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coarse veil of her order had fallen quite off from her head, and her flaxen hair, and her pure white neck and forehead, were before me uncovered.
“O, Marquis,' she panted, and in her agitation she grasped one of my hands with both hers, do not-do not go forth! You are seriously wounded I assure you! Father Ambrose, who bound up your head, told me so.'
" Have you heard, Mademoiselle, what is the matter ? I breathlessly asked. As I spoke there was a shout without, and I distinctly heard the cry—The English! —the English! They have scaled Cape Diamond ! they have reached the citadel !—they have taken possession of the ramparts !!
“ Mademoiselle, you must not detain me—for my life I would not linger here another moment! I cried.
“She sunk at my feet. • Farewell then, thou preserver of my life !' she exclaimed.
• Marie will see you no more in this world !you will perish, but I will pray that we may meet in heaven!'
“ It was not a moment for hesitation. I kissed her hand, and hurried into the street. I met my friend and commander, de Bougainville, hurrying along. Louis,' said he, with tears in his eyes, all is over with the French here, mark my words.'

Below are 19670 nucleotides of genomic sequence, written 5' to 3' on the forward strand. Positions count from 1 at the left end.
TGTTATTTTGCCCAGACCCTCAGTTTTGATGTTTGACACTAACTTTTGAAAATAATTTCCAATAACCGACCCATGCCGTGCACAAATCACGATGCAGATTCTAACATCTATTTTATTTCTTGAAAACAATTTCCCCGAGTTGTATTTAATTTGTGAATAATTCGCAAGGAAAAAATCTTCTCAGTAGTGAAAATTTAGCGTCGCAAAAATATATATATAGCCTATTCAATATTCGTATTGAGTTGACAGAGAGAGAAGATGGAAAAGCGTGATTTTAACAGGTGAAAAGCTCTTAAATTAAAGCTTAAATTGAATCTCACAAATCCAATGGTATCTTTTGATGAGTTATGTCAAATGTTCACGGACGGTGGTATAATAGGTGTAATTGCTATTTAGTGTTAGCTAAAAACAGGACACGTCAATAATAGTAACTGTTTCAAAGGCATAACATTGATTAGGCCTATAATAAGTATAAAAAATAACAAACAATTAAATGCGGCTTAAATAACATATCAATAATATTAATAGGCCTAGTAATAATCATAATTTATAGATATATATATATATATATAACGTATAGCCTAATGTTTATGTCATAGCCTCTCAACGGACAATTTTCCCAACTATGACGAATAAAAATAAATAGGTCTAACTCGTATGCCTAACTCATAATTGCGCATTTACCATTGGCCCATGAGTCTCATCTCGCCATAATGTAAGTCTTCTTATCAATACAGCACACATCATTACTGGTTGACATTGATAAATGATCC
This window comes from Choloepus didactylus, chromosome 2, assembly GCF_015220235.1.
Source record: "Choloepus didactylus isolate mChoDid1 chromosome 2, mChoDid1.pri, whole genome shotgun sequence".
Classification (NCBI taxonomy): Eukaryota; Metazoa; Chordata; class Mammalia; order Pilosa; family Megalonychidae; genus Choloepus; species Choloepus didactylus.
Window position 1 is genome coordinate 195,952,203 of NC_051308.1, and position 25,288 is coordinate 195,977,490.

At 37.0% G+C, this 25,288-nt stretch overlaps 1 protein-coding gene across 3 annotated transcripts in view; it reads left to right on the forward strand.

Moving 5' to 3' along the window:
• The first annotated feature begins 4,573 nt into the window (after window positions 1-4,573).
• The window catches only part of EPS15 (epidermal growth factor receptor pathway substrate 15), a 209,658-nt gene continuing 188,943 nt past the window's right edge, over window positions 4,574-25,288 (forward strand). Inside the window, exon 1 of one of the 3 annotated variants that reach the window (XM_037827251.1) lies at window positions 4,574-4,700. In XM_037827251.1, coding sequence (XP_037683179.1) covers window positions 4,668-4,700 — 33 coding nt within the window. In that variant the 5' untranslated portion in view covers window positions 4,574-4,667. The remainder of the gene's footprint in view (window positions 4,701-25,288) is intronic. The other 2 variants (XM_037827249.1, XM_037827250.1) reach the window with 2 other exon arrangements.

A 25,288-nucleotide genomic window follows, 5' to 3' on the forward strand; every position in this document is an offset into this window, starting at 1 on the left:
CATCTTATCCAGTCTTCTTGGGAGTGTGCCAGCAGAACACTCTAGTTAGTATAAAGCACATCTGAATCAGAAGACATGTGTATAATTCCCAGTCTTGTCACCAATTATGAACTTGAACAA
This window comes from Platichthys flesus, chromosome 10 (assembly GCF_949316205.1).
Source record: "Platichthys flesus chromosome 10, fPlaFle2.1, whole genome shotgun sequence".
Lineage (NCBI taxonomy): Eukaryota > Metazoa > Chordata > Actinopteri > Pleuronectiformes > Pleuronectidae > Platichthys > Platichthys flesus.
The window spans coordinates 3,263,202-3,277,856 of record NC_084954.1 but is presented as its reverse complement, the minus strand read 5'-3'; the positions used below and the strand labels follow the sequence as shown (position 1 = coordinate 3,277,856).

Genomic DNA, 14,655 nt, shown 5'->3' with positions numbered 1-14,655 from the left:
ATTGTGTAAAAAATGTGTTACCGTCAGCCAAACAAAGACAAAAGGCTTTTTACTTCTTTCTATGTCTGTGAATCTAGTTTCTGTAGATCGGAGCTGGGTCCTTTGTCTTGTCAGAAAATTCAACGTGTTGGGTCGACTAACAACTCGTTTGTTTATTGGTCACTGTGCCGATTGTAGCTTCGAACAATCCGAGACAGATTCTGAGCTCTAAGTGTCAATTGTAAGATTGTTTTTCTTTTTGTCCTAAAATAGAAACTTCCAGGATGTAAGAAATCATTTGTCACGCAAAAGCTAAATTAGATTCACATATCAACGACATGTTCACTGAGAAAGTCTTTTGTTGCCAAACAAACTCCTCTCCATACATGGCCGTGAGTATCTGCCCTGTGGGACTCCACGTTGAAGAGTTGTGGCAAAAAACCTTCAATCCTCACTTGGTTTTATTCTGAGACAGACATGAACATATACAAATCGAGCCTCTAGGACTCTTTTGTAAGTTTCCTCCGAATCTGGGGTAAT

6. What do you mean ?? inquired I.
“I mean what I say,' he answered, all is over for us. That English lion, Wolfe, has actually led his army up the face of the rock-how, heaven only knows, I do not. Three hundred and fifty feet they have climbed while we were sleeping !
« • Is it possible! I articulated.
“• If you look down upon the plains of Abraham you may convince yourself,' drily remarked my friend; and, taking my elbow, he impelled me forwards at a quick pace, until stopping, he expressively pointed with his finger down into the vale. There, indeed, I beheld the British troops spreading themselves out nearly to the river in battle array. Their bright sabres and ban. ners glittered in the sun; the Scotch highlanders in their strange national costume, with their heavy claymores, forming no inconsiderable part of the martial show, on which I gazed with a soldier's admiration as well as with astonishinent.